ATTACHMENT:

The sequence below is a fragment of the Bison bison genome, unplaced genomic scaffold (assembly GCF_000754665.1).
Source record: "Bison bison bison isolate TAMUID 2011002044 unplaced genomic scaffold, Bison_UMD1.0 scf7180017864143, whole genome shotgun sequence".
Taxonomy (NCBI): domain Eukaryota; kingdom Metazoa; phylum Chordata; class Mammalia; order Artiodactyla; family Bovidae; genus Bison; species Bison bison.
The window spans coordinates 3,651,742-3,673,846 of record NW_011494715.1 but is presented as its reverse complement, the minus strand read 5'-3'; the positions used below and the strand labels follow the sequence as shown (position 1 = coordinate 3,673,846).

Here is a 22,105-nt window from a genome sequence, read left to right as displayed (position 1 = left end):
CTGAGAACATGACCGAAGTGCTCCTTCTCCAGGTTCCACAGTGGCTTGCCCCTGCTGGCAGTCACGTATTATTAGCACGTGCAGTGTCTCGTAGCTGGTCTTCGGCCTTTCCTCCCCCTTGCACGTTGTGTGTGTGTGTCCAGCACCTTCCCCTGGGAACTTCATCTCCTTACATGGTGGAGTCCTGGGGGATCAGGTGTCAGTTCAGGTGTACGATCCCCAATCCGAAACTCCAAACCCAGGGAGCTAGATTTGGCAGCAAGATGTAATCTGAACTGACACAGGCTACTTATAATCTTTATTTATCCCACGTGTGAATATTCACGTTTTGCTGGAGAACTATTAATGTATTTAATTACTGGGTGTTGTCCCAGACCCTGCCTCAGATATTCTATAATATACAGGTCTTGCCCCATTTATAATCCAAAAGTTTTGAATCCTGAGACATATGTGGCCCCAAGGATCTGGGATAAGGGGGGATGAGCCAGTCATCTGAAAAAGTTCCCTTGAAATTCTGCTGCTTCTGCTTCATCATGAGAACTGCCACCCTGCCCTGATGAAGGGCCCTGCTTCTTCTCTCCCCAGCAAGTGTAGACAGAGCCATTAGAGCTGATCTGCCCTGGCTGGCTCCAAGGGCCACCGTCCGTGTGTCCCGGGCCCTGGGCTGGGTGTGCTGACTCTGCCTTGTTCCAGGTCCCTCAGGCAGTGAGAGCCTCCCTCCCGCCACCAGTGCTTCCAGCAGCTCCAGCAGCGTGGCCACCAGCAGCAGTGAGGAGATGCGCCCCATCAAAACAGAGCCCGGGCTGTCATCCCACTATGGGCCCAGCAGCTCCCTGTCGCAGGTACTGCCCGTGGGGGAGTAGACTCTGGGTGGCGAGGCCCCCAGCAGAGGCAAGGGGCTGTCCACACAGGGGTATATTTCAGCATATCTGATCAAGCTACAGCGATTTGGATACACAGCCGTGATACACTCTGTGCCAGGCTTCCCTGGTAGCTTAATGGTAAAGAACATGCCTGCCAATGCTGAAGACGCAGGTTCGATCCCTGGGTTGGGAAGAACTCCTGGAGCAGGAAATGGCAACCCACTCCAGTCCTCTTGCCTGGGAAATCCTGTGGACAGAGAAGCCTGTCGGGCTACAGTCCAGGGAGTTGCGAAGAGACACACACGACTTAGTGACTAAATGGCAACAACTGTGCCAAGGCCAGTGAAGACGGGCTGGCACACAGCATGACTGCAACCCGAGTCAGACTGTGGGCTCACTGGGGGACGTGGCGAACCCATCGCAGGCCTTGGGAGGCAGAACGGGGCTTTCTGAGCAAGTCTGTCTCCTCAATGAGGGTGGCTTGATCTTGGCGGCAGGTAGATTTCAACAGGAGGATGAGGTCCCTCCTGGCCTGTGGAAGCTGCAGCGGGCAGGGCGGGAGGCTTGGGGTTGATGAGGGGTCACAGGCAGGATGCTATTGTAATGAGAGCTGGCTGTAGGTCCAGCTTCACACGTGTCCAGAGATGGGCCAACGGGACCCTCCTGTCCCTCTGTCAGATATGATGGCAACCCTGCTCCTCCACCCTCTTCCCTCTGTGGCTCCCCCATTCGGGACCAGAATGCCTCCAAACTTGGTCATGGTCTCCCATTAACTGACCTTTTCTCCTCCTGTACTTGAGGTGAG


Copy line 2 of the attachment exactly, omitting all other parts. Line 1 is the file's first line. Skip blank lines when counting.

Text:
Source record: "Bison bison bison isolate TAMUID 2011002044 unplaced genomic scaffold, Bison_UMD1.0 scf7180017864143, whole genome shotgun sequence".